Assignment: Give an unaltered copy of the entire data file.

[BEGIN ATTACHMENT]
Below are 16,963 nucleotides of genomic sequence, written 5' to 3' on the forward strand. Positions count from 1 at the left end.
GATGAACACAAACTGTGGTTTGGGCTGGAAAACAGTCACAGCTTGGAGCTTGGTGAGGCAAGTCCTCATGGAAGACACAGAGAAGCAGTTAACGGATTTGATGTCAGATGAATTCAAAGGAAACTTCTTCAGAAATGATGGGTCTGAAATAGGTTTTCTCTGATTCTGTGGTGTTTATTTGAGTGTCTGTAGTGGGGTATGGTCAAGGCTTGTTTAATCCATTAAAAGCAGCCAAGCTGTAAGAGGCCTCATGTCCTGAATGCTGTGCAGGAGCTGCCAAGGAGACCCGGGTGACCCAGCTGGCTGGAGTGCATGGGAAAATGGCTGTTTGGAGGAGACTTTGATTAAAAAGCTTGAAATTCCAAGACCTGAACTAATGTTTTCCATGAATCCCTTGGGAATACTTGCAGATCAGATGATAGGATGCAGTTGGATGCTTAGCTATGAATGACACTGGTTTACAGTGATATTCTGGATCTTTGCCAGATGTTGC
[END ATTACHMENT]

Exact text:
Below are 16,963 nucleotides of genomic sequence, written 5' to 3' on the forward strand. Positions count from 1 at the left end.
GATGAACACAAACTGTGGTTTGGGCTGGAAAACAGTCACAGCTTGGAGCTTGGTGAGGCAAGTCCTCATGGAAGACACAGAGAAGCAGTTAACGGATTTGATGTCAGATGAATTCAAAGGAAACTTCTTCAGAAATGATGGGTCTGAAATAGGTTTTCTCTGATTCTGTGGTGTTTATTTGAGTGTCTGTAGTGGGGTATGGTCAAGGCTTGTTTAATCCATTAAAAGCAGCCAAGCTGTAAGAGGCCTCATGTCCTGAATGCTGTGCAGGAGCTGCCAAGGAGACCCGGGTGACCCAGCTGGCTGGAGTGCATGGGAAAATGGCTGTTTGGAGGAGACTTTGATTAAAAAGCTTGAAATTCCAAGACCTGAACTAATGTTTTCCATGAATCCCTTGGGAATACTTGCAGATCAGATGATAGGATGCAGTTGGATGCTTAGCTATGAATGACACTGGTTTACAGTGATATTCTGGATCTTTGCCAGATGTTGC